YSU Remembers Students and Alumni Killed in Active Military Service

YSU Remembers Students and Alumni Killed in Active Military Service

By Graig Graziosi

Photo by Graig Graziosi/ The Jambar.

Photo by Graig Graziosi/ The Jambar.

A small crowd gathered at Youngstown State University’s Veterans’ Memorial Plaza on Wednesday to recognize students and alumni killed during active duty in the armed forces.

The event — known as The Reading of the Names — invites a small group of currently serving and veteran service members to read the names of YSU alumni and students who died during active duty military service.

The servicemembers remembered at the event were representatives of most modern wars ranging from World War II to modern day conflicts.

Most of the names read were students who died during World War II, a conflict during which Harry Meshel, member of the YSU Board of Trustees, served. For Meshel, remembering the sacrifices of the past is a crucial part of appreciating the present.

“It’s significant to do this and significant to recall these [sacrifices] … people need to remember that their mothers, fathers, neighbors and so on traveled thousands of miles to go fight for the freedoms we have today … it’s absolutely important to remind people of these things. Everyone is so self-involved anymore, it’s important to have reminders of what it means to give up everything for something bigger than ourselves,” Meshel said.

Along with the individuals reading the names of the fallen servicemembers, the Honor Guard from the 910th Airlift Wing Youngstown Air Reserve Station were on hand for the presentation of the flag. Tri-State Marine Detachment 494 — a group of veterans who perform various ceremonial duties around the region — were present for a 21 gun salute and the playing of Taps.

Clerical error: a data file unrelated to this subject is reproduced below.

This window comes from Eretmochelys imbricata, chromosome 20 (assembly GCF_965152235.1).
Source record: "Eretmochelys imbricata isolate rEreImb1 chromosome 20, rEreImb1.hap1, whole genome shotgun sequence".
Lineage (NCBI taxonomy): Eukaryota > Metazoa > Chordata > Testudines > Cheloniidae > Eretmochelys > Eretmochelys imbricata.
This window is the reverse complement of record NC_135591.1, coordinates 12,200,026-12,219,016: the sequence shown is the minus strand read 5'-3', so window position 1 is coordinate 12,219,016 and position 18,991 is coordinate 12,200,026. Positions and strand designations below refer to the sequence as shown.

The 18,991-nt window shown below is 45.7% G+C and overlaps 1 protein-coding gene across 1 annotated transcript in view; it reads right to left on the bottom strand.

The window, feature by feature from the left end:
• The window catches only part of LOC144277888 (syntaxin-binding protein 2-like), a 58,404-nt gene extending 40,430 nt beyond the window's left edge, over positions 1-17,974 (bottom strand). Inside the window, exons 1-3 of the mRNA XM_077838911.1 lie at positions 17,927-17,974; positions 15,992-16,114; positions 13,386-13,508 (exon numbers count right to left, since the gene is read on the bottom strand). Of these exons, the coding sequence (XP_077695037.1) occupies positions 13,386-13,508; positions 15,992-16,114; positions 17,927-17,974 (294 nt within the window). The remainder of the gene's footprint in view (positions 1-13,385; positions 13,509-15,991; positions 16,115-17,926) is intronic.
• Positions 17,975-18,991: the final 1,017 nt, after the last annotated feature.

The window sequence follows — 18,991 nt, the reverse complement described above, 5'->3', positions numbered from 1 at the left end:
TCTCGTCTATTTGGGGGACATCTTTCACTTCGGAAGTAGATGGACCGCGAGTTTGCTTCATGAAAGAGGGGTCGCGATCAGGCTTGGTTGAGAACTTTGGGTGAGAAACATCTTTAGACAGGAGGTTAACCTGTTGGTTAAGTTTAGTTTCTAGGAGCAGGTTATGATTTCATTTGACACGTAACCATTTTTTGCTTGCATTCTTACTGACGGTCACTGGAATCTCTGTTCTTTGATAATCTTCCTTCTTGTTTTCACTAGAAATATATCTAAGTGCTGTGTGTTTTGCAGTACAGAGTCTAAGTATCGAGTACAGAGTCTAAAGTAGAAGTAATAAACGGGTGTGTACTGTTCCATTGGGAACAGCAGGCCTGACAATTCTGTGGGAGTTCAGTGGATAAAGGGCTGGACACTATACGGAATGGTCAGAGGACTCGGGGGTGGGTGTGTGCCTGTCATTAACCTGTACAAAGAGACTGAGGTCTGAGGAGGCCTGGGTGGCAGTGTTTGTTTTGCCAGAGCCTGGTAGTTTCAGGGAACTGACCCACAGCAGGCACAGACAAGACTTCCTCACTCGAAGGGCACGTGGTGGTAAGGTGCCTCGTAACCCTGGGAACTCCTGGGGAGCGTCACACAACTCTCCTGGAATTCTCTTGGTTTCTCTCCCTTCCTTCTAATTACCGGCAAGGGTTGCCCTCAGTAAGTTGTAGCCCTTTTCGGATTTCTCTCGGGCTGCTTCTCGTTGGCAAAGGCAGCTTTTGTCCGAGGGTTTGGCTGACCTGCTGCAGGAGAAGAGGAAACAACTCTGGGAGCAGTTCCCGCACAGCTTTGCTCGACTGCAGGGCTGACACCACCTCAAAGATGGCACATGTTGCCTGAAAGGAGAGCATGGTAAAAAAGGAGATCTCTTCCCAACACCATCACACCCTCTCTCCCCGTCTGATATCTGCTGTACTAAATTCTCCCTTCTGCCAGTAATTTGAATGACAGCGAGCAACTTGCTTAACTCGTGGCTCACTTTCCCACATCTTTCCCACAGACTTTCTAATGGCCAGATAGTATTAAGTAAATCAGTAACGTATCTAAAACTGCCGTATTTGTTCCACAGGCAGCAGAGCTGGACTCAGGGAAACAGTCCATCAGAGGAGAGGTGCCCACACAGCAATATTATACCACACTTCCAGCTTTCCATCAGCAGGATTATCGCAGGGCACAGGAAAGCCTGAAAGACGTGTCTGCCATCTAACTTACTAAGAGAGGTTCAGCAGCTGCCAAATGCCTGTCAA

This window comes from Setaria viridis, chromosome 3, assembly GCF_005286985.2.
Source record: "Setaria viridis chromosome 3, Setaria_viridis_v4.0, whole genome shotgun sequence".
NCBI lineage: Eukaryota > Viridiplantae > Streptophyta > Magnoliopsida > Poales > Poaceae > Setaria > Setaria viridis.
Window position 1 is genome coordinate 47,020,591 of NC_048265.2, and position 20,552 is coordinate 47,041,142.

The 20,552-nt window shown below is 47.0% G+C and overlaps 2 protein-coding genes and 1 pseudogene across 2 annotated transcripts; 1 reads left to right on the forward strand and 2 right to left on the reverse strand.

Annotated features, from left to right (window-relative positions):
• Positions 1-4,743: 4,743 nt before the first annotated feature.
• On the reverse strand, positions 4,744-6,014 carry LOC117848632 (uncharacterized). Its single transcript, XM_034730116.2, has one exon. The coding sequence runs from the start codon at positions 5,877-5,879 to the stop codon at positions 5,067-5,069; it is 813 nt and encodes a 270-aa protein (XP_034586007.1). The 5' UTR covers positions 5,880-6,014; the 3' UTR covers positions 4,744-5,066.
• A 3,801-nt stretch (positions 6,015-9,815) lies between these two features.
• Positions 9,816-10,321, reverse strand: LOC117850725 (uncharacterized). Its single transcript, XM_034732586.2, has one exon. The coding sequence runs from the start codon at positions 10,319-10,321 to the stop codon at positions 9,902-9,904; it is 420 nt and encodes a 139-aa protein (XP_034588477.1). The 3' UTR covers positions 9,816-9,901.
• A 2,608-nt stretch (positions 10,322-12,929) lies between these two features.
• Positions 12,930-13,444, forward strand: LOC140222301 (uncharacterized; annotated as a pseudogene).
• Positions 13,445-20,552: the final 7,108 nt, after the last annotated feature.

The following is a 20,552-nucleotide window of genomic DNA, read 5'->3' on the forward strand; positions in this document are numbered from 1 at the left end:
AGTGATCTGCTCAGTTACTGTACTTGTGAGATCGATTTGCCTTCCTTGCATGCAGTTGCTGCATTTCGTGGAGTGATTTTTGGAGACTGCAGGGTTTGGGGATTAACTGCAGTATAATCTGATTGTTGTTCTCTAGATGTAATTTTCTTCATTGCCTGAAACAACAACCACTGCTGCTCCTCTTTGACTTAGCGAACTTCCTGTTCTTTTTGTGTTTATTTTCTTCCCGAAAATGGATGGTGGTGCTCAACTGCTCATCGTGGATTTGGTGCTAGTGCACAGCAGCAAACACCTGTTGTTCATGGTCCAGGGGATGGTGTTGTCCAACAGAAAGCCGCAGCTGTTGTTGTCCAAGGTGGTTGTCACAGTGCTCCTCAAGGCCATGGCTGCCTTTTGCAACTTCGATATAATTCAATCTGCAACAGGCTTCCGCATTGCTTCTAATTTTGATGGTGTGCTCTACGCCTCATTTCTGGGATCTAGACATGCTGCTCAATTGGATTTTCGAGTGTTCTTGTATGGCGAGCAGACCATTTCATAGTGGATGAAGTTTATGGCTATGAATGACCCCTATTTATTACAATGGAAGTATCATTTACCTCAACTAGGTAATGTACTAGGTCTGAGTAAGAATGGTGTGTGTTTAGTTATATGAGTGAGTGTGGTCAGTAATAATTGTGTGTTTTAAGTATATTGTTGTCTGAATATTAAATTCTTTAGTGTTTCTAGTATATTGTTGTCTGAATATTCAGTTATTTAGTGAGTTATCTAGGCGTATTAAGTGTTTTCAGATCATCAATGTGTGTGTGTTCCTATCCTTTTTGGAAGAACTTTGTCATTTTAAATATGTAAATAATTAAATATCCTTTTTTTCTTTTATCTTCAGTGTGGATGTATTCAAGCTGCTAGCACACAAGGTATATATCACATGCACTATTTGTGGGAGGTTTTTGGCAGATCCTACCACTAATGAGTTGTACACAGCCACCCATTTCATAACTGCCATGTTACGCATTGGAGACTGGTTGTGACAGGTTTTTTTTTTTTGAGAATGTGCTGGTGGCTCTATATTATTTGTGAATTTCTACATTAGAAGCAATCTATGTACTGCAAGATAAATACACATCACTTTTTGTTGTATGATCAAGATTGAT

Bruce Kirkland, the commandant of the Tri-State Marine Detachment 494 and a veteran of the Marines, explained why his group focuses so much on celebrations of remembrance for veterans.

“I’m getting a few years under my belt — I’m 77 years old — and we want to bring new, younger members into the group and teach them to do these kinds of events. The current veterans need to lead the way in remembering those we’ve lost in all branches of the service,” Kirkland said.

Among those gathered to watch the event was President Jim Tressel, who expressed disappointment at only one aspect of the occasion.

“I really wish we could have done this during the school year when more students are on campus. I think it’s crucial we remind ourselves we wouldn’t have the good fortune we all have now if it weren’t for the sacrifice of so many. Unfortunately, you can only fit so much into a school year,” Tressel said. “It’s important we remember and it’s of the utmost important that we serve the 400 veterans we have currently enrolled here as best we can.”

YSU finished the construction of a Veterans’ Resource Center on campus and is one of the only universities in the country to have such a resource center housed in it’s own building.

 

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